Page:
Keil Burn

Keil Burn ~ LAR W NO416025 1 374 0m

the water Keil 1790s OSA, 570 [sic; mouth forms the harbour of Lower Largo]
Keil Burn 1829 RHP320 [flows through Keil’s Den]
Keil Burn 1855 OS 6 inch 1st edn

? Sc keel + Sc burn

It possibly contains Sc keel, also keill, kele, etc. ‘ruddle’ i.e. red ochre used for marking sheep and for colouring (CSD and DOST). There are notable ochre deposits in the Largo area, including some at Drummochy LAR just west of the mouth of the Keil Burn (Geikie 1900, 203-4).[158] While the east Fife ochre is mainly of the yellow variety, this is easily converted to red by heating, a process known as calcining or calcination (Hendry 2003, 24). There is a farm called Keilburn north-east of Laurencekirk KCD, at NO73 72, which may contain the same element, sitting as it does on Old Red Sandstone and mudstone, which latter can also be used as a red marker.[159]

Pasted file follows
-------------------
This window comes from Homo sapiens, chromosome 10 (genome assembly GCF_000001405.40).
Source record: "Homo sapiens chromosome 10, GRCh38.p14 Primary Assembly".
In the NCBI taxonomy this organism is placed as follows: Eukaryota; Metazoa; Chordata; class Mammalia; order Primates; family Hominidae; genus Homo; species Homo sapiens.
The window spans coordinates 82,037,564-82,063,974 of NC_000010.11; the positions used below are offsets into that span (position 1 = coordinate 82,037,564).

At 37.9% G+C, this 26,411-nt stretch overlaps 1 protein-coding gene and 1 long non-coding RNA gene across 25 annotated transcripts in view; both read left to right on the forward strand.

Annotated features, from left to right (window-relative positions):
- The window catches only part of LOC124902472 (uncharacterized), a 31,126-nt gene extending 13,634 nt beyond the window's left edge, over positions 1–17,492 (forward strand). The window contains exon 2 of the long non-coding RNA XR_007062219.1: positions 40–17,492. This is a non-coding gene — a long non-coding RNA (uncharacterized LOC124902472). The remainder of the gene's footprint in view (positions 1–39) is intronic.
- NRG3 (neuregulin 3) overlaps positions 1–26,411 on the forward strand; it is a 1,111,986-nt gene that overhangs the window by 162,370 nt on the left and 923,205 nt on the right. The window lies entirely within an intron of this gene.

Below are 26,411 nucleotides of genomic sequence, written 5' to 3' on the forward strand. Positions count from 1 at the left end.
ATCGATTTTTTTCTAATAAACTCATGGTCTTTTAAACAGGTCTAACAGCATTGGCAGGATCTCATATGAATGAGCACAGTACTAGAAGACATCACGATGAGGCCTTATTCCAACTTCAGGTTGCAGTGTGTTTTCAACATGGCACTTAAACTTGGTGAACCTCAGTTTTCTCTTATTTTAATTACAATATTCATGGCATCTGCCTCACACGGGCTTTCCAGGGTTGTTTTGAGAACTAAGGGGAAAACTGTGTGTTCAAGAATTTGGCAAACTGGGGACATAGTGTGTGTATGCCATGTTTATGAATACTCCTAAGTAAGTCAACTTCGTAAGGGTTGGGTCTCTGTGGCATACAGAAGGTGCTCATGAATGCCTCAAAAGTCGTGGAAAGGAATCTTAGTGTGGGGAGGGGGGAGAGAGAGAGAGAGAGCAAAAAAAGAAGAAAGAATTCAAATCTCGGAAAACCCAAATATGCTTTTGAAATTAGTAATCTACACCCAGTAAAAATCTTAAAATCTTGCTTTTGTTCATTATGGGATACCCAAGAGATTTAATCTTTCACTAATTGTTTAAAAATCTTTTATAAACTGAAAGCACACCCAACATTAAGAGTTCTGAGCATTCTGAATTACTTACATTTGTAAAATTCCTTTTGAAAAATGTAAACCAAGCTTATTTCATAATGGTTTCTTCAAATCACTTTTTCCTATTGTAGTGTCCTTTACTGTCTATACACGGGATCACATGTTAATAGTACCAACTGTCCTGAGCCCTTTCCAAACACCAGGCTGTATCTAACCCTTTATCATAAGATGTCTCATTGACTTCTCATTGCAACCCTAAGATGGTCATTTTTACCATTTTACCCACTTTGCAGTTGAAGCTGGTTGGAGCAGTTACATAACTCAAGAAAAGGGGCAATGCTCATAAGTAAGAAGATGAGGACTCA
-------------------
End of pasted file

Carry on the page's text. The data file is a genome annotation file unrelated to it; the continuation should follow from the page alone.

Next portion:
The name applies to the lower reaches of the Boghall Burn, which flows through the impressive Keil’s Den (called thus on OS Pathf.). It joins with the Hatton Burn (aka the Carlhurlie Burn) at NO410029 to meet the sea at the harbour of Lower Largo. This burn, in its lower reaches at least, was formerly known as the Largo Burn (torrens de Largo 1540 RMS iii no. 2147, for details of which see Drummochy LAR), and the settlement at its mouth (now Lower Largo) is called Largou burne-mouth in 1654 (Blaeu (Gordon) Fife). Today (OS Pathf.) Largo Burn is the burn which flows from Upper Largo into the sea at Temple, and which seems formerly to have been called Temple Burn (see below). Certainly by the later eighteenth century the name Keil Burn applied to the lower reaches, and this is the situation recorded by the OS Name Book, which states that the Keil Burn passes ‘in its course the village of Lower Largo where it falls into the Firth of Forth’ (97, 5). And at the turn of last century Cunningham writes ‘Johnston’s Mill burn[160] and the Temple stream[161] both fall into the sea considerably east of the mouth of the Kiel (sic)’ (1907, 2).


This place-name appeared in printed volume 2